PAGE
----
Olivia Cooke, Shelley Hennig, Ana Koto, Daren Kagasoff, Bianca A. Santos, Douglas Smith
A bunch of forgettable teenagers break all the rules with the Ouija board – don’t do it alone, don’t do it in your home, don’t use it in a graveyard, and always say “Good Bye.” Then these occult daredevils pay in exactly the way we expect them to. Nothing here is unique; the scares are the “gotcha” kind, and the horror is lifeless rehashing of better films.
It’s difficult to imagine what spirit filmmakers were shooting for. Perhaps producer Michael Bay and his unseasoned writing/directing crew were trying to make a tween-friendly horror flick that would still sell Ouija boards. (Fat chance when the toy is possessed and won’t leave its owners alone!). Unfortunately, this flick only makes contact if you’re looking for stupidity and cliché.
Hennig is the first to break the rules, using the board alone. She hangs herself with Christmas lights. (This isn’t a spoiler when they show this in each of the film’s six trailers and TV spots.) Her friends decide that the best way to figure out what happened to Hennig is to use the Ouija board and contact her spirit. Instead, they dial up a malevolent force.
Are things going to get worse? Yes, mostly for the audience.
The first thing that went wrong is the green-lighting of this film.
Cooke and Hennig are TV actors (Bates Motel and Teen Wolf respectively). None of the other actors are well known. After this, they might want to still be “undiscovered” for a while. Horrible things happen and they generally don’t have the talent or sense to show real terror.
The writers are Juliet Snowden and Stiles White. They’ve worked together on the awful Bogeyman and truly horrendous Knowing. White also directs the film – his first; he’s better known for special effects and make-up, and in that sense, Ouija offers its only success. When the requisite backstory requires some prosthetics and face paint, White gives us the only memorable shots in the film. They’re not particular original, but at least they’re rendered well. He also seems to have a good sense of the film’s scant few quiet moments.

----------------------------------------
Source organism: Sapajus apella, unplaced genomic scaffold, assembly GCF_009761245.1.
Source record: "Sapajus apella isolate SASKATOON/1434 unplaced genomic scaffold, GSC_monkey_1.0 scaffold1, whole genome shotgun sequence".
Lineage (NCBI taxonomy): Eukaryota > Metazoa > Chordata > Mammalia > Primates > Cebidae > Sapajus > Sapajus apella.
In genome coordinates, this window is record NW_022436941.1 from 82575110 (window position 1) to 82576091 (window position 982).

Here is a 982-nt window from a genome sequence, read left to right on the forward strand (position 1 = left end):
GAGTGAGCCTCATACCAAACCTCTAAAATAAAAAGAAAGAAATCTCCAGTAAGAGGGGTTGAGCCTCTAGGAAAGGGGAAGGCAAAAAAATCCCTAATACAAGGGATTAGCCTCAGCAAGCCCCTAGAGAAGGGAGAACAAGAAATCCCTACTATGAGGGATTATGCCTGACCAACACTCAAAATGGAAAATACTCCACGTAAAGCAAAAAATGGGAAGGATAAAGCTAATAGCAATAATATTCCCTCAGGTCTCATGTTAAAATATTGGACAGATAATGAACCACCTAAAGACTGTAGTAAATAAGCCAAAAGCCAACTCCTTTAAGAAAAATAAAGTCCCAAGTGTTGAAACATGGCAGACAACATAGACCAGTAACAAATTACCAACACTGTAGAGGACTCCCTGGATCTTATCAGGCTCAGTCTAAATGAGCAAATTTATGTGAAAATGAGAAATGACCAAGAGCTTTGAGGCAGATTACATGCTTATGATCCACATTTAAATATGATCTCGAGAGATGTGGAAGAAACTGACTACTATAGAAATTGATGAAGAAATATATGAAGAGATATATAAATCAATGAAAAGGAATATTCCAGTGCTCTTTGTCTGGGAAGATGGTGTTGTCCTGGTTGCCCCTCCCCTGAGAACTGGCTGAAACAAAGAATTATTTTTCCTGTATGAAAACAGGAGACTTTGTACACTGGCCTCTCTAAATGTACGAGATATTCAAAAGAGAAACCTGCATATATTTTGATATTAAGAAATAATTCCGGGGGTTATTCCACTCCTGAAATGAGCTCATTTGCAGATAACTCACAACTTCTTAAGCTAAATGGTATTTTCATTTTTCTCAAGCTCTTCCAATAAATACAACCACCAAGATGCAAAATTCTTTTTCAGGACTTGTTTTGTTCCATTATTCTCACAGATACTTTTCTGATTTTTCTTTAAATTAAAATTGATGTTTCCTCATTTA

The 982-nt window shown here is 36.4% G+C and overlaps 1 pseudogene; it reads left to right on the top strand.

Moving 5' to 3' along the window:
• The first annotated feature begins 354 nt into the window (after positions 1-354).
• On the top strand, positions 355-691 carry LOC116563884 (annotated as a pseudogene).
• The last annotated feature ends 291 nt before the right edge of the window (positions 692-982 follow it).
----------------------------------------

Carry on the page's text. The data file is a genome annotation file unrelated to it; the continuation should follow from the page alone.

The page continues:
Then producer Michael Bay (the Transformer crap) effectively ruins those nifty effects. Bay is the noisiest director in cinema; he also never met a cliché he didn’t love. Ouija feels distinctly like Bay inspired White to overuse truly unentertaining cacophony, along with things like light-up stoves, swinging doors, swinging lights, and other stuff we’ve seen in better horror flicks.
I have to admit that it drives me crazy how stupid people act in horror films. Why would you ever contact an evil spirit and then walk into a room without turning on a light? When things start to go terribly wrong, why would you pick up the board game again?
Maybe I’m just as bad, though. I hated Snowden’s and White’s other scripts, and yet I lined up to see Ouija. Save yourself the grief; say “Good Bye.”